He asked me to pass the salt and pepper and I misheard it as Sergeant Pepper. This set off a train of thought that ended up in me writing a song for a fictitious band, who would be called Sgt. Pepper’s Lonely Hearts Club Band, and would be the alter egos of The Beatles. When I got back, I suggested this idea to the other guys. This would free us from our normal Beatles thinking and allow us to be more adventurous in our approach to our next recording. I suggested that we all think of heroes that the members of Sgt. Pepper’s Band might have, which would help us fill in their imaginary background story. I did a couple of sketches of how the band might look and, as we made the album, we experienced a sense of freedom that was quite liberating. We pushed boundaries and tried at every turn to come up with new ideas that we hoped would surprise people who would eventually hear the record.

When we were done, I took my sketches and our ideas to a friend of mine, Robert Fraser, a London gallery owner who represented a number of artists. He suggested we take the idea to Peter Blake, and John and I had discussions with Peter about the design of the album cover. Peter and his then wife Jann Haworth had some interesting additional ideas and we all had an exciting time putting the whole package together.

It’s crazy to think that, 50 years later, we are looking back on this project with such fondness and a little bit of amazement at how four guys, a great producer and his engineers could make what. turned out to be such a lasting piece of art.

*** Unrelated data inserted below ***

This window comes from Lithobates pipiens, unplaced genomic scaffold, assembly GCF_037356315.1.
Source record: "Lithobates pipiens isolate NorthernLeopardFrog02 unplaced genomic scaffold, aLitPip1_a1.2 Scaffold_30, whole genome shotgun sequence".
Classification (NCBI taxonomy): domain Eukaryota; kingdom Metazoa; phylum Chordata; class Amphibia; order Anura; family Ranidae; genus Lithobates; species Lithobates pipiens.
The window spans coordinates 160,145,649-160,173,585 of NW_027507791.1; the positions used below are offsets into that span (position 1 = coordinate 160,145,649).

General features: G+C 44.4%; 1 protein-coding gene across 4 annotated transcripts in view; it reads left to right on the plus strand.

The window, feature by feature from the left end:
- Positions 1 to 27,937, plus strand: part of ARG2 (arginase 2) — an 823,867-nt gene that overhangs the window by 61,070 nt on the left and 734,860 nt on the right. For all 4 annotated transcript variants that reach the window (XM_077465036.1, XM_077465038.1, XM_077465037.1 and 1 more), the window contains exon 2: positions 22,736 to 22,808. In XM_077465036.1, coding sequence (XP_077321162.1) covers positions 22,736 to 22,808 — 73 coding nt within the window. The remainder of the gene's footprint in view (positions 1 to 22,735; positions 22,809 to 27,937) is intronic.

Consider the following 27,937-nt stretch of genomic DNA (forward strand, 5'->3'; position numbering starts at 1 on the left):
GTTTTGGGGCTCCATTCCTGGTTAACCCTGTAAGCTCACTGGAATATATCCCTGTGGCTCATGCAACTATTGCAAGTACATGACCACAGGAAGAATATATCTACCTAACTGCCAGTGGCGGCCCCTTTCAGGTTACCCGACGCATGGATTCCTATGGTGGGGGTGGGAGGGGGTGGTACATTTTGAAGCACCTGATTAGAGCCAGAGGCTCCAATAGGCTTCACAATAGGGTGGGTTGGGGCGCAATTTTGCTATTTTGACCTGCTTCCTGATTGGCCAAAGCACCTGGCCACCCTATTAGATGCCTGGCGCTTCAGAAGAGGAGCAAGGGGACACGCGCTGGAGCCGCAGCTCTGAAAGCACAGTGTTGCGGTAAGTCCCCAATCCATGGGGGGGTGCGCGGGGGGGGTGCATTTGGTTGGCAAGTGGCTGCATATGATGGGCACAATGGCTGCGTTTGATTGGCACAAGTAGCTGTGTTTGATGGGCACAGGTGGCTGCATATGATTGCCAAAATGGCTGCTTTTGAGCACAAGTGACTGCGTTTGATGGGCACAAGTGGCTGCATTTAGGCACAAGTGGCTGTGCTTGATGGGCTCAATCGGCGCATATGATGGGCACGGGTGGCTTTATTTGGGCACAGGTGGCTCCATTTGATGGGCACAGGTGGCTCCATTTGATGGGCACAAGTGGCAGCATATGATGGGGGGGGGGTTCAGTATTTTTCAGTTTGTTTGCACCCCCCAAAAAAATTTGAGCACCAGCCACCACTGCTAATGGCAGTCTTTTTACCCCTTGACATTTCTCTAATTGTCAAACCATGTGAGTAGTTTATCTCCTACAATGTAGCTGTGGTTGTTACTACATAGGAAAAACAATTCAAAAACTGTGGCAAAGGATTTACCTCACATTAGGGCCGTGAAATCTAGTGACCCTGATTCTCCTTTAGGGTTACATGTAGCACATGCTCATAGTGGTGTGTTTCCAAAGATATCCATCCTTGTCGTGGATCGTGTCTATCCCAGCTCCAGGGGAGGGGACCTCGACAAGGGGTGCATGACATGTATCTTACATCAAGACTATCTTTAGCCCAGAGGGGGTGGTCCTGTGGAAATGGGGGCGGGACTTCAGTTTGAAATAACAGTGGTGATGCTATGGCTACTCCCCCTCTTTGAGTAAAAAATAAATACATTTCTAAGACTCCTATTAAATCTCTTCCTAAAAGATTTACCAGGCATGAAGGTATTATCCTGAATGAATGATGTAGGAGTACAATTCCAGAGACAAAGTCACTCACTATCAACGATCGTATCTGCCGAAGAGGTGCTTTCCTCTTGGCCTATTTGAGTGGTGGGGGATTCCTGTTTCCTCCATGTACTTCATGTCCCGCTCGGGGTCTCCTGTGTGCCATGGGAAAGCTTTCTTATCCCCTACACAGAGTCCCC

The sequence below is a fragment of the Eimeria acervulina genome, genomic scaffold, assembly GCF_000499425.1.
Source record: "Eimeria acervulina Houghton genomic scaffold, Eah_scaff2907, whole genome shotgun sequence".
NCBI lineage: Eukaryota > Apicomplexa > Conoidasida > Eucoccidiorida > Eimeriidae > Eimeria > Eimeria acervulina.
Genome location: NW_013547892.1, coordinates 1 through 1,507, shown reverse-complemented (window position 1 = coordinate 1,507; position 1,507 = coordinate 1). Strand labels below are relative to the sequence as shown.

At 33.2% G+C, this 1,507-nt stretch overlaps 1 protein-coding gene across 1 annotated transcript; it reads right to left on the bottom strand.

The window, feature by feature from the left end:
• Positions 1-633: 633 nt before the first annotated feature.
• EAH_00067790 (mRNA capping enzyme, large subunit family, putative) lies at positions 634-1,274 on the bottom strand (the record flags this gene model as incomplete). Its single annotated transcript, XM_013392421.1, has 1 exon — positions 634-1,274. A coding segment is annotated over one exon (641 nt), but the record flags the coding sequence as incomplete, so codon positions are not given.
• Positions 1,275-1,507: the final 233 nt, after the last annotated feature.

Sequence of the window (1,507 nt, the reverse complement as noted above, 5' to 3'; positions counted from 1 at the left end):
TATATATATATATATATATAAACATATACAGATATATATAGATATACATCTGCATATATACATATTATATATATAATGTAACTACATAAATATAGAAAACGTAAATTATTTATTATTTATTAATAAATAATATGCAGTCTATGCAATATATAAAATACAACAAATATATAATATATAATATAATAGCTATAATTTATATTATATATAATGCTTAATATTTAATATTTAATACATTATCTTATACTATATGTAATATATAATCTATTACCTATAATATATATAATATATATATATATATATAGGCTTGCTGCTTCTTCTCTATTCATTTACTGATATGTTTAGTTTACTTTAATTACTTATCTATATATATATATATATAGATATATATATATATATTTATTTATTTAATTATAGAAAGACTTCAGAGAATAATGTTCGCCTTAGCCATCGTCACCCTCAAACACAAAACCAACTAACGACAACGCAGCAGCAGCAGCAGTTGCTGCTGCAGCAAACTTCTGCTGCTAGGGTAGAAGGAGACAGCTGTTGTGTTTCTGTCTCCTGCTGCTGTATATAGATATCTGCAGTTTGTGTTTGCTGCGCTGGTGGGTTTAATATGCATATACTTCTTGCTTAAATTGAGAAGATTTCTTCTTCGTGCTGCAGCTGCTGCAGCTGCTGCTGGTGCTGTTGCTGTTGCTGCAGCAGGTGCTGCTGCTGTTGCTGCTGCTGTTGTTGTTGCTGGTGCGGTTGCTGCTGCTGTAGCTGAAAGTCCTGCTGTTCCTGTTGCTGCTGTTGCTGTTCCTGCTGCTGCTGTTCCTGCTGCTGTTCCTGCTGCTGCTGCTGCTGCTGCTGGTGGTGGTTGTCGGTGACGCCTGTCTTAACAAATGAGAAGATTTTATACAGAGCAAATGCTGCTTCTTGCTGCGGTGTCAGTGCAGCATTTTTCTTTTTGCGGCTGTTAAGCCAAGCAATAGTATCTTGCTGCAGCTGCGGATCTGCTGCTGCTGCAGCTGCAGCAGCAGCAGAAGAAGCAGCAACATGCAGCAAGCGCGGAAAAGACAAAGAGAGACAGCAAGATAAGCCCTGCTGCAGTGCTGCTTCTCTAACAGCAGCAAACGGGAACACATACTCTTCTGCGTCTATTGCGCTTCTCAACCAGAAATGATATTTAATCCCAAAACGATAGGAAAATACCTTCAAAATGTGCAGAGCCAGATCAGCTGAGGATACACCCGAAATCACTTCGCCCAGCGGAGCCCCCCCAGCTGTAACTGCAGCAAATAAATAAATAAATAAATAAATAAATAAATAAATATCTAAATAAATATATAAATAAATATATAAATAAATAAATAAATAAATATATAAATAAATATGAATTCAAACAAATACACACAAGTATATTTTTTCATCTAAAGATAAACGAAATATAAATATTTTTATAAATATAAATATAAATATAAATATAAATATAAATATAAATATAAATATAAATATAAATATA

Paul McCartney – From the “Sgt. Pepper’s Lonely Hearts Club Band” box set, 2017

We were fed up with being the Beatles. We really hated that fucking four little mop-top approach. We were not boys, we were men … and thought of ourselves as artists rather than just performers.

Paul McCartney

On Sgt Pepper, we had more instruments and instrumentation than we have ever had, and more orchestral stuff than we have ever used before.

Paul McCartney – From “The Beatles: Off the Record” by Keith Badman, 2008

We didn’t really shove the LP full of pot and drugs but, I mean, there was an effect. We were more consciously trying to keep it out. You wouldn’t say, “I had some acid, baby, so groovy,” but there was a feeling that something had happened between Revolver and Sgt. Pepper.

John Lennon, 1968

Music papers started to slag us off … because [Sgt. Pepper] took five months to record, and I remember the great glee seeing in one of the papers how the Beatles have dried up … and I was sitting rubbing my hands, saying “You just wait.”

Paul McCartney